In North America, the National Council of Teachers of Mathematics (NCTM) has published the Principles and Standards for School Mathematics. In 2006, they released theCurriculum Focal Points, which recommend the most important mathematical topics for each grade level through grade 8. However, these standards are not nationally enforced in US schools.
Content and age levels
Different levels of mathematics are taught at different ages. Sometimes a class may be taught at an earlier age as a special or "honors" class. A rough guide to the ages at which the certain topics of arithmetic are taught in the United States is as follows:
The ages at which other math subjects (rational numbers, geometry, measurement, problem solving, logic, algebraic thinking, probability, statistics, reasoning skills and so on) are taught vary considerably from state to state.
Elementary mathematics in other countries is similar, though fractions (typically taught from 1st grade in the United States) are often taught later, since the metric system does not require young children to be familiar with them. Most countries tend to cover fewer topics in greater depth than in the United States.[3]
A typical precollege sequence of mathematics courses in the United States would include some of the following, especially Geometry and Algebra I and II:
 Prealgebra: ages 1113 (PreAlgebra taught in schools as early as 6th grade as an honor course. Algebraic reasoning can be taught in elementary school, though)
 Algebra I (basic algebra): ages 12+ (Algebra I is taught at 9th grade on average, or as early as 7th or 8th grade for an honors course)
 Geometry: ages 13+ (Geometry taught at 10th grade on average, or as early as 8th grade as an honors course)
 Algebra II: ages 14+; usually includes powers and roots, polynomials, quadratic functions, coordinate geometry, exponential and logarithmic functions, probability, matrices, and basic trigonometry
 Trigonometry or Algebra 3 or PreCalculus: ages 15+
 Statistics: ages 15+ (Probability and statistics topics are taught throughout the curriculum from early elementary grades, but may form a special course in high school.)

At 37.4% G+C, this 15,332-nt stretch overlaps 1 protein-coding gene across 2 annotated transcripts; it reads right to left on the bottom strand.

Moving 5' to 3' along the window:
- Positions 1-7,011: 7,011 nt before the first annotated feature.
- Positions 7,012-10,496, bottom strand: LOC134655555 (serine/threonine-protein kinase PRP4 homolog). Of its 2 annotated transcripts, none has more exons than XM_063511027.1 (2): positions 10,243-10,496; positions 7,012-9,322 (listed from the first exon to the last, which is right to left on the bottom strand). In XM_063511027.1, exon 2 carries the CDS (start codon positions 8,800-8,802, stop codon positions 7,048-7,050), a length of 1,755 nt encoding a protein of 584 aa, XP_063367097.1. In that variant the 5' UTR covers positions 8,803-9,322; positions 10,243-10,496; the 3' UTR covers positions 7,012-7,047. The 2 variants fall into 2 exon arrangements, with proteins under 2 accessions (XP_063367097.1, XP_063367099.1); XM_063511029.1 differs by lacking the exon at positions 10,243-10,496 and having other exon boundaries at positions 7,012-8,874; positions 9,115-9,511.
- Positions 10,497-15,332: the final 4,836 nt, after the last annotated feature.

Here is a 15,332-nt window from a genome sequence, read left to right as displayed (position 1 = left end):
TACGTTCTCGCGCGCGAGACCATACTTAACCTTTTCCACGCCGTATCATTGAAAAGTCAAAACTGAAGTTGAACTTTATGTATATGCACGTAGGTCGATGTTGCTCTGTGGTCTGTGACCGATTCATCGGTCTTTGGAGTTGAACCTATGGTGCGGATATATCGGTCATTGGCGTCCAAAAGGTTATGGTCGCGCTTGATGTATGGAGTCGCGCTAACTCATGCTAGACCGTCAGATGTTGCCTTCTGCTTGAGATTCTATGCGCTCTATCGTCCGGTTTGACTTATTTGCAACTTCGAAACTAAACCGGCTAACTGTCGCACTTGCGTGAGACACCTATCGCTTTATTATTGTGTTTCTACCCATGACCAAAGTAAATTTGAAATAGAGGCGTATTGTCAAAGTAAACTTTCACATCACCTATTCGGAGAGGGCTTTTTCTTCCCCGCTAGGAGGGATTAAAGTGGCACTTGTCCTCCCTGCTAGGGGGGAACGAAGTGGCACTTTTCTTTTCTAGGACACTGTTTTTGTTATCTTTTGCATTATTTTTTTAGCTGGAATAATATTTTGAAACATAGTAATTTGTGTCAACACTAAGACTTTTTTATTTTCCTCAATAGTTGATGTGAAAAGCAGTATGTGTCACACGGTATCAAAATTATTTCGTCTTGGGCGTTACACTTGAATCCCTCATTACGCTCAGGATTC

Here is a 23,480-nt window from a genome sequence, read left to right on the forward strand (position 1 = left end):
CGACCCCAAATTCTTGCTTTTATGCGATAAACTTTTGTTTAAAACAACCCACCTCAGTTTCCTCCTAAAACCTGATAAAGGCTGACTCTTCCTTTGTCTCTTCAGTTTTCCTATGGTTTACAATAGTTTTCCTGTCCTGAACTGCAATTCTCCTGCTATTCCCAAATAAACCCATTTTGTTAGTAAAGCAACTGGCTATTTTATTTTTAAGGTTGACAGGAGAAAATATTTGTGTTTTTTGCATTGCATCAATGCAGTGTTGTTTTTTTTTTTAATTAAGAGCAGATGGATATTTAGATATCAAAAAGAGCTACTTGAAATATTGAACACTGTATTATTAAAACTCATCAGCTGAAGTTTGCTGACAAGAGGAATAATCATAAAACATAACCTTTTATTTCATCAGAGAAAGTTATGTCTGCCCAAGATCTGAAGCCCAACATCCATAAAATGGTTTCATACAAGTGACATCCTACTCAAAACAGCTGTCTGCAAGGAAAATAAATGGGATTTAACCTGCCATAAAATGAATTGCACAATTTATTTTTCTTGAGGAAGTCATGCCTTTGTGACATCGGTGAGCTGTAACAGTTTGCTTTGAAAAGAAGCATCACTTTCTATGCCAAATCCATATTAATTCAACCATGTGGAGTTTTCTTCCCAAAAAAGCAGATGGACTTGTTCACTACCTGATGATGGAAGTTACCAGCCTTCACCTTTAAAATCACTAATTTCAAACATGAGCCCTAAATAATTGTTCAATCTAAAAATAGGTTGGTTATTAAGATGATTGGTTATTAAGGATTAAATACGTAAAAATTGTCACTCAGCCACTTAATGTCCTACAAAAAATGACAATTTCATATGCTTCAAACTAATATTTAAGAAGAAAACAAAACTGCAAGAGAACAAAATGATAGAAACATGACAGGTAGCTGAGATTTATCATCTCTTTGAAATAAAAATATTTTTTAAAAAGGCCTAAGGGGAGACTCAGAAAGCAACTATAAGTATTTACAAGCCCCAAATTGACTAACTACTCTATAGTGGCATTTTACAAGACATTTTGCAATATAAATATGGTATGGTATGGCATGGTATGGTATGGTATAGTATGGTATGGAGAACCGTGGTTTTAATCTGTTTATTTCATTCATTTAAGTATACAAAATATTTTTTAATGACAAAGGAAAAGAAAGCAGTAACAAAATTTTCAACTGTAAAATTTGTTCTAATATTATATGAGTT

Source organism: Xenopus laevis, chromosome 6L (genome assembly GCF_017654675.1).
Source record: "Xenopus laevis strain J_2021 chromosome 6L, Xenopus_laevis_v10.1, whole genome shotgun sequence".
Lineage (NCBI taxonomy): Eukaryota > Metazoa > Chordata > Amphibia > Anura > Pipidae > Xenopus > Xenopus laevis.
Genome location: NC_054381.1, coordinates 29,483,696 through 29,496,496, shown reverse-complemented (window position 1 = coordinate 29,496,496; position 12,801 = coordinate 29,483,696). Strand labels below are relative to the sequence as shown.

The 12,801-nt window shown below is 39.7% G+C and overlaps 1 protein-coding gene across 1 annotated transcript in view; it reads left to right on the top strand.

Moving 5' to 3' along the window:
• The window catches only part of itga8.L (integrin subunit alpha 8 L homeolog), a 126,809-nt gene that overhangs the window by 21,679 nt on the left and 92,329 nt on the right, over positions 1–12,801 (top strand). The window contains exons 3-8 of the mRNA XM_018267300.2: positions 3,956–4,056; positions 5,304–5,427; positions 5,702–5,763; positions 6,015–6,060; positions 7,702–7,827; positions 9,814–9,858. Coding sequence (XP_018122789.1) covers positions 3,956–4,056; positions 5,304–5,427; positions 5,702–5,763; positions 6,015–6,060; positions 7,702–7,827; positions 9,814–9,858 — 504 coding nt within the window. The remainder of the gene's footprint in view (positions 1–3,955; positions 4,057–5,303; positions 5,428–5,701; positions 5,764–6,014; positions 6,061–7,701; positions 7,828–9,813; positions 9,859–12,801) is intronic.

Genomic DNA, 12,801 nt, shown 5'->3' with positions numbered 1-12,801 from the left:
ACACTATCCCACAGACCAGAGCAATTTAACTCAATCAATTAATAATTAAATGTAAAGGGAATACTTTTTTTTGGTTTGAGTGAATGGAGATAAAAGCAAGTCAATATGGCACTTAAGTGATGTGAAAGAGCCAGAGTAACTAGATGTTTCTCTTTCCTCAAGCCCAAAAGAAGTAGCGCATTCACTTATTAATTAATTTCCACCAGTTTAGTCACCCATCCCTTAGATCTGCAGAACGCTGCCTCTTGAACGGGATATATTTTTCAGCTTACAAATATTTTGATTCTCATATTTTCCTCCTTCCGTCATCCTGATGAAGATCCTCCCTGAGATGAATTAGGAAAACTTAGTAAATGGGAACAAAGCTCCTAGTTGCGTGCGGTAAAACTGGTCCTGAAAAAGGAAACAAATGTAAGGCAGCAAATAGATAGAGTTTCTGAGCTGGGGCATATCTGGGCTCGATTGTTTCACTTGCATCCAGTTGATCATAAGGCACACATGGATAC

Calculus: ages 16+ (usually seen in 12th grade, if at all; some honors students may see it earlier)
Mathematics in most other countries and in a few US states is integrated, with topics of algebra, geometry and analysis (precalculus and calculus) studied every year. Students in many countries choose an option or predefined course of study rather than choosing courses à la carte as in North America. Students in scienceoriented curricula typically study differential calculus and trigonometry at age 1617 and integral calculus, complex numbers, analytic geometry, exponential and logarithmic functions and infinite series their final year of high school.
Methods
The method or methods used in any particular context are largely determined by the objectives that the relevant educational system is trying to achieve. Methods of teaching mathematics include the following:
 Conventional approach  the gradual and systematic guiding through the hierarchy of mathematical notions, ideas and techniques. Starts with arithmetic and is followed byEuclidean geometry and elementary algebra taught concurrently. Requires the instructor to be well informed about elementary mathematics, since didactic and curriculum decisions are often dictated by the logic of the subject rather than pedagogical considerations. Other methods emerge by emphasizing some aspects of the conventional approach.
 Classical education  the teaching of mathematics within the classical education syllabus of the Middle Ages, which was typically based on Euclid's Elements taught as a paradigm ofdeductive reasoning.
 Rote learning  the teaching of mathematical results, definitions and concepts by repetition and memorization. A derisory term is drill and kill. Parrot Maths was the title of a paper critical of rote learning. Within the conventional approach, is used to teach multiplication tables.
 Exercises  the reinforcement of mathematical skills by completing large numbers of exercises of a similar type, such as adding vulgar fractions or solving quadratic equations.
 Problem solving  the cultivation of mathematical ingenuity, creativity and heuristic thinking by setting students openended, unusual, and sometimes unsolved problems. The problems can range from simple word problems to problems from internationalmathematics competitions such as the International Mathematical Olympiad.
 New Math  a method of teaching mathematics which focuses on abstract concepts such as set theory, functions and bases other than ten. Adopted in the US as a response to the challenge of early Soviet technical superiority in space, it began to be challenged in the late 1960s. One of the most influential critiques of the New Math was Morris Kline's 1973 bookWhy Johnny Can't Add. The New Math was the topic of one of Tom Lehrer's most popular parody songs, with his introductory remarks to the song: "...in the new approach, as you know, the important thing is to understand what you're doing, rather than to get the right answer."
 Historical method  teaching the development of mathematics within an historical, social and cultural context. Provides more human interest than the conventional approach.
 Standardsbased mathematics  a vision for precollege mathematics education in the USand Canada, based on constructivist ideas, and formalized by the National Council of Teachers of Mathematics which created the Principles and Standards for School Mathematics.